Command Sgt. Maj. Patrick Couser of the South Dakota National Guard was the featured speaker at the Yankton Middle School Veterans Day program Friday.

Each Veterans Day, we are reminded that being a soldier isn’t just about defending our freedoms. It’s also about helping others achieve better lives.

That was the message from Command Sgt. Maj. Patrick Couser, third senior enlisted leader in the South Dakota National Guard and the 10th South Dakota Army National Guard state command sergeant major, who spoke at Yankton Middle School’s (YMS) annual Veterans Day program Friday morning.

As part of recognizing all of America’s veterans past and present, Couser described the dedication and sacrifices made by veterans, as well as traits particular to U.S. service men and women.

“Our present warriors are serving in over 180 countries throughout the world. Like their predecessors, they are facing challenges on a daily basis and they are displaying both the warrior spirit and the compassion so typical of the American serviceman,” Couser said. “Our soldiers, sailors, airmen and marines are world class. They fight valiantly and demonstrate the true warrior’s spirit, but they also have in their hearts a very compassionate spirit. We see that demonstrated all around the world — from the playgrounds in the Middle East, in hospitals in Afghanistan and in small villages in Africa.

“These warriors offer an extended hand to help.”

Couser noted that Americans who serve their country are also motivated by a patriotic love: love of country and love of freedom.

“The American veterans past and present do not march to foreign soil armed with notions of glory. Conquest was never their goal,” he said. “To the contrary, they went to distant lands with a simple notion: that all people and all nations have the right to live in a world free from tyranny. They fought with an equally simple conviction: that some principles in life are worth dying for.”

Couser mentioned the Tomb of the Unknown Soldier, a soldier who, though his name has been lost, is continually honored by his military brethren for his sacrifice.

“It was also this day on Nov. 11, 1921, that the remains of an unknown soldier were solemnly delivered to Arlington National Cemetery, which overlooks our national capital. His flag-draped casket was carried aboard the same simple carriage that once carried the body of Abraham Lincoln. That fallen soldier, whose name only God knows, had been killed while fighting for his country in the trenches of Western Europe,” Couser said. “On the 11th hour of the 11th day of the 11th month, that soldier was finally laid to rest in his native soil. The Tomb of the Unknown Soldier serves as a reminder to all Americans that the price of freedom has never been cheap. Those interred beneath its grand stones are a reminder of the tremendous debt this nation owes to its veterans.”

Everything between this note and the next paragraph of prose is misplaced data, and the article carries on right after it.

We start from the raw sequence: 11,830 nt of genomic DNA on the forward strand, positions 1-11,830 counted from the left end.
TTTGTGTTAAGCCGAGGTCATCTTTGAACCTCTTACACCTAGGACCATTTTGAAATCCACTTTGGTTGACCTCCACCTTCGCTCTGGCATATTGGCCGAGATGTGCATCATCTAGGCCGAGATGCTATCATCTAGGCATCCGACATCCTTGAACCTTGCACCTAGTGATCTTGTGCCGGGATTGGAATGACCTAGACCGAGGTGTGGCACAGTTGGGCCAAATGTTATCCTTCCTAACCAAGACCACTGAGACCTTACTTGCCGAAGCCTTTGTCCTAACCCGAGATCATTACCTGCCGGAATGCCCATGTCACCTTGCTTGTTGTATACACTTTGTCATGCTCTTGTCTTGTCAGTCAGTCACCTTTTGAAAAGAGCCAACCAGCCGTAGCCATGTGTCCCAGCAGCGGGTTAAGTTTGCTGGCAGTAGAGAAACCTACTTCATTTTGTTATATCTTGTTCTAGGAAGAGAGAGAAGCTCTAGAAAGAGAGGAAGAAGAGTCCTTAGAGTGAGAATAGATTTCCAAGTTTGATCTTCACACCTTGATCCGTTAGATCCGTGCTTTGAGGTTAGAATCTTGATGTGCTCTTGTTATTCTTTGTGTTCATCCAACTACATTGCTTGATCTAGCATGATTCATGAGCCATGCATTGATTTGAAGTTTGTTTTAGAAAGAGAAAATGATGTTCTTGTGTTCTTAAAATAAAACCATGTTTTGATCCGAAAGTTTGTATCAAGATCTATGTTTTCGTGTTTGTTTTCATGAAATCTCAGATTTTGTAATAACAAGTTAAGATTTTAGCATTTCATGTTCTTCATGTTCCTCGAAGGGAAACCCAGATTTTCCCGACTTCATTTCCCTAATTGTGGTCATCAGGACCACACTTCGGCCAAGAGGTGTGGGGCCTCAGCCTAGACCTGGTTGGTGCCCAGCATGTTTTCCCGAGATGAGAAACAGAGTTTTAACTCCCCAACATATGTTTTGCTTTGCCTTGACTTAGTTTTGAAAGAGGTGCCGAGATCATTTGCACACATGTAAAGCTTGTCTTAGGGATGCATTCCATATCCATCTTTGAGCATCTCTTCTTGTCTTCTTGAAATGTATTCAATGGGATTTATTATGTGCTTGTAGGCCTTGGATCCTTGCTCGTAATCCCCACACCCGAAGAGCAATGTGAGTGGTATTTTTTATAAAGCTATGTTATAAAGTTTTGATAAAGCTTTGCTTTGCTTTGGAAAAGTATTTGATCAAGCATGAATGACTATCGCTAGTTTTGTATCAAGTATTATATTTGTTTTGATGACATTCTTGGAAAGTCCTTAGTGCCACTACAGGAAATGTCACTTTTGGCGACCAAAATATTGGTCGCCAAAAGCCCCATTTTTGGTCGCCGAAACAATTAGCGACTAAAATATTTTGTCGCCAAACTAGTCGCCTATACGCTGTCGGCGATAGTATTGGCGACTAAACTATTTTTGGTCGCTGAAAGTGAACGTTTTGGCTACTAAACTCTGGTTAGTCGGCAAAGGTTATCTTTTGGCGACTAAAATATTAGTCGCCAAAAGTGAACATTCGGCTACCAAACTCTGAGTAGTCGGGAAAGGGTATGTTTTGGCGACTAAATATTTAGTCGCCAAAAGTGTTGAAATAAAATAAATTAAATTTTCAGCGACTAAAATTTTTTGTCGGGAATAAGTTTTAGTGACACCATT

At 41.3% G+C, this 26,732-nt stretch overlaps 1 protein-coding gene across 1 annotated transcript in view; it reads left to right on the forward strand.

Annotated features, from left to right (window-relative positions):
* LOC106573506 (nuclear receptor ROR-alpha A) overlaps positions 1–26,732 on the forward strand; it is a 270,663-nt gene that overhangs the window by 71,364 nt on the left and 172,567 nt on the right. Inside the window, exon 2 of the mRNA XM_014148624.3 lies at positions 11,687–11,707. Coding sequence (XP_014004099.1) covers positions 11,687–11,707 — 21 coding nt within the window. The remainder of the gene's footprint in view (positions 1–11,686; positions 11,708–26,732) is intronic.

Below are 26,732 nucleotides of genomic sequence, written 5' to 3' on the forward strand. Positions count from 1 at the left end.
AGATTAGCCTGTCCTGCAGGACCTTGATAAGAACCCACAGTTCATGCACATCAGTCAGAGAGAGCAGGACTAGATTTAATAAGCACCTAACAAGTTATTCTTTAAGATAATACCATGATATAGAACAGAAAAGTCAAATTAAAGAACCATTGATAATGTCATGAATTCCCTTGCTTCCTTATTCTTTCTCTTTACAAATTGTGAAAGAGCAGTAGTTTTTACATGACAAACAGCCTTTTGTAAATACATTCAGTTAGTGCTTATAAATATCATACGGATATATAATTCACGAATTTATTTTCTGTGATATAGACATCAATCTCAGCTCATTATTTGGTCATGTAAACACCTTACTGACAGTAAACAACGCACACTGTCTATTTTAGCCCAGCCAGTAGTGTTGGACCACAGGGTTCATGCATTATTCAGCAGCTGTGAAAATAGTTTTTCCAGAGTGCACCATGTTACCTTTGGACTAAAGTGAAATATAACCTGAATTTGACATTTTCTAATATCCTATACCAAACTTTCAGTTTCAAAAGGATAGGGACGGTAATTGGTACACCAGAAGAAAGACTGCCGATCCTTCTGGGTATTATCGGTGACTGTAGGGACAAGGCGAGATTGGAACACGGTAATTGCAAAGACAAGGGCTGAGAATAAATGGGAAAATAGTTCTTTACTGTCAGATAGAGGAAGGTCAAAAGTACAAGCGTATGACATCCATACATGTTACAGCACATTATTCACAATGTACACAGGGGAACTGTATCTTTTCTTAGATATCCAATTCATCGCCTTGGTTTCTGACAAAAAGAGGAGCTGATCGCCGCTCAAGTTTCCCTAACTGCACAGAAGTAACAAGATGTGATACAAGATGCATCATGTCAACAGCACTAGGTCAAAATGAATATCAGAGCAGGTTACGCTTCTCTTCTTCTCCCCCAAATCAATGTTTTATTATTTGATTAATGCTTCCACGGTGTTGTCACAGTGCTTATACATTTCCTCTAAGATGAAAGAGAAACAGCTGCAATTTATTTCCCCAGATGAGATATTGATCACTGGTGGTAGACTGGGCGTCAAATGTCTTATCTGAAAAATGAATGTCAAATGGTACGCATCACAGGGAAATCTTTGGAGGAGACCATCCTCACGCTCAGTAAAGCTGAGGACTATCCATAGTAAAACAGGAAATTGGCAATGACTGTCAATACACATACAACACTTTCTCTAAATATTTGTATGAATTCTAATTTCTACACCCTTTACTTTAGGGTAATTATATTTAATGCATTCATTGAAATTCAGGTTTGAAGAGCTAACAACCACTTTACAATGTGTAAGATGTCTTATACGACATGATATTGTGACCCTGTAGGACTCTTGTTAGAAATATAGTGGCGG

No matter where or when our veterans have served, they served with distinction, he said

“Our past warriors served in places like the hedge groves of Normandy, the hilltops of the 38th parallel and the jungles of Vietnam. They distinguished themselves through the flack above Britain, Berlin and in the dangers of the MiG Alley in the skies over Korea,” Couser said. “With determination and valor, they devastated the enemy’s fleets at Midway. On the beaches of Guadalcanal and at Inchon, they witnessed hell’s fire to secure a foothold for liberty and democracy.”

Like the Unknown Soldier, many of the warriors went off to war and never returned to see their country again.

“During the Second World War, whole communities paused in silence as a family changed a blue star to a gold star in their window signifying the loss of a son or a father,” Couser said. “Today, we collectively mourn each and every soldier, sailor, airman or marine killed in combat, but the family’s loss is still the same. The personal loss that can never be replaced will always be appreciated.”

Today, there are fewer soldiers than in the past, and those few bear the burden of many, he said.

“Service to this country is a bridge over which more than 40 million Americans have passed during wartime alone,” Couser said. “During World War I, 12 percent of the U.S. population served in the armed forces. Today, less than 1 percent of the population chooses to wear the uniform.”

Today, the armed services are voluntary. Those who volunteer recognize that it is necessary for the greater good and to keep our nation safe and free, he said.

“Back in the day, up to 10 percent of citizens would be eligible to serve. Nowadays, the criteria are so stringent, medically and everything, so it’s only the 1 percent that serve,” Couser told the Press & Dakotan. “I wish more could serve.”

Today, more than 8,600 members of the South Dakota Army National Guard (SDANG) have been deployed since Sept. 11 and more than 72,000 veterans live in South Dakota.

“It’s true, we are strong and free, but we would never have come this far without our heroes we call veterans,” Couser said. “We owe them our freedom, and today especially, we owe them our gratitude.”

The program also featured readings, music and song by YMS students, including a rendition of the Star Spangled Banner by the YMS seventh- and eighth-grade orchestra, a reading, by Hannah Irwin, of the poem “In Flanders Field,” and a reading by Presley Sedlacek of her winning VFW Patriot’s Pen essay, “What Makes America Great.”

Follow @CoraVanOlson on Twitter.

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